Cost-Effectiveness of a Peer and Practice Staff Support Intervention | Page 3

Published Online: March 20, 2014
Christopher S. Hollenbeak, PhD; Mark G. Weiner, MD; and Barbara J. Turner, MD, MSED
There are several limitations to this study. CHD risk is based on predicted score, and we did not measure actual events. This is a common limitation of any trial to prevent CHD events, since few events can be expected over the short term. We used a CHD risk measure developed by D’Agostino and colleagues that is less commonly employed but offers the advantage of allowing us to assess risk of either a primary or a secondary CHD event.5 Also, as noted in the results from the clinical end points, the difference in CHD risk was not statistically significant. This is less of a concern for the costeffectiveness analysis since we are able to model the uncertainty in both the outcome and costs. In addition, because we did not directly measure utilities, we could not evaluate QALYs—a standard benchmark for cost-effectiveness—in the short term. This has 2 implications. First, it means that the within-trial results cannot be compared with other costutility analyses. And second, the usual thresholds for declaring an intervention cost-effective in terms of cost per QALY are in the range of $50,000 to $100,000. Since we do not report cost per QALY, decision makers must come to their own conclusions as to whether the intervention is cost-effective in the first 6 months, given the ICER. Finally, as noted earlier, the trial lasted only 6 months. But very few CHD events can be expected over such a short time period. We attempted to address these limitations by extrapolating the trial results using a Markov model. This has the advantage of providing QALYs, but is limited in that the results are modeled and not directly observed as they are in the within-trial analysis. The Markov model was also limited by the fact that its risk equations did not differentiate between primary and secondary CHD events for the 50 patients (20 cases and 30 controls) who had been previously diagnosed with coronary artery disease.

The threat of CHD looms large worldwide. A modeling analysis of the benefit of interventions to reduce this threat internationally found that targeting interventions to persons whose 10-year CHD risk is over 35% would avert 63 million disability-adjusted life-years worldwide.15 In our trial, participants had a 6-month risk of CHD of roughly 0.63%, which would likely be under that very strict threshold. We suggest that developed nations must consider supporting behavioral interventions that complement pharmacotherapy to reduce risk factors for CHD.

Take-Away Points

A community and primary care practice behavioral intervention may be cost-effective to reduce hypertension in African Americans with sustained uncontrolled hypertension. From the payer perspective, the intervention appears to be:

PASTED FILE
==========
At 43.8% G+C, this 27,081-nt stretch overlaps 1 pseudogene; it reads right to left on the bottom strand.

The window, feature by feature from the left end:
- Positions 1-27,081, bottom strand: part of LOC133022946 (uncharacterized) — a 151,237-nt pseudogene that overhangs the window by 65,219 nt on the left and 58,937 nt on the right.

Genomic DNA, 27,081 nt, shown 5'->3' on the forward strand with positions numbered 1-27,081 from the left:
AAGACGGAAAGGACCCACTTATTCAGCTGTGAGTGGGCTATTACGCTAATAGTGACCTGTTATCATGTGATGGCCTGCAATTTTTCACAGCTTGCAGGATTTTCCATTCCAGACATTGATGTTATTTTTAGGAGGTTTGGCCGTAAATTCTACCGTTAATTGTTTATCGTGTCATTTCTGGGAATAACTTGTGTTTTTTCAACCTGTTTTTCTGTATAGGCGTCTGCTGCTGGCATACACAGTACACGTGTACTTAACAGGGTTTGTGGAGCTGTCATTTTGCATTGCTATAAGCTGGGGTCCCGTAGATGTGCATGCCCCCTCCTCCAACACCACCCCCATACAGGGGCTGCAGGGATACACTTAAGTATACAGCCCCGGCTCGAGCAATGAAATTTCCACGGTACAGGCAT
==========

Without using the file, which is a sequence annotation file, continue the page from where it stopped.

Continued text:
• Not likely to be cost-effective in reducing coronary heart disease in the first 6 months.

  • Likely to be cost-effective in lowering blood pressure in the first 6 months.

  • Cost-effective in terms of incremental cost per quality-adjusted life-year over the lifetime of the patient if the intervention results are sustained.
Author Affiliations: Departments of Surgery and Public Health Sciences, The Pennsylvania State University, College of Medicine, Hershey, PA (CSH); AstraZeneca Pharmaceuticals, 1800 Concord Pike CIC-523, Wilmington, DE (MGW); Department of Research, University of Texas Health Science Center, San Antonio and University Health System, San Antonio, TX (BJT).

Source of Funding: This study was funded by the Robert Wood Johnson Foundation. In addition, Pfizer contributed supplemental funding for the study. Drs Hollenbeak, Weiner, and Turner received salary support from these funds to complete the work.

Author Disclosures: Dr Hollenbeak reports receiving a grant from the Robert Wood Johnson Foundation, which funded this study. The other authors (MGW, BJT) report no relationship or financial interest with any entity that would pose a conflict of interest with the subject matter of this article.

Authorship Information: Concept and design (CSH, MGW); acquisition of data (JHN, MGW); analysis and interpretation of data (CSH); drafting of the manuscript (CSH); critical revision of the manuscript for important intellectual content (CSH, MGW); statistical analysis (CSH); administrative, technical, or logistic support (CSH).

Address correspondence to: Barbara J. Turner, MD, MSEd, REACH Center, University of Texas Health Science Center, 1 Technology Center, 7411 John Smith Drive, Ste 1100, San Antonio, TX 78229. E-mail: turner @uthscsa.edu.
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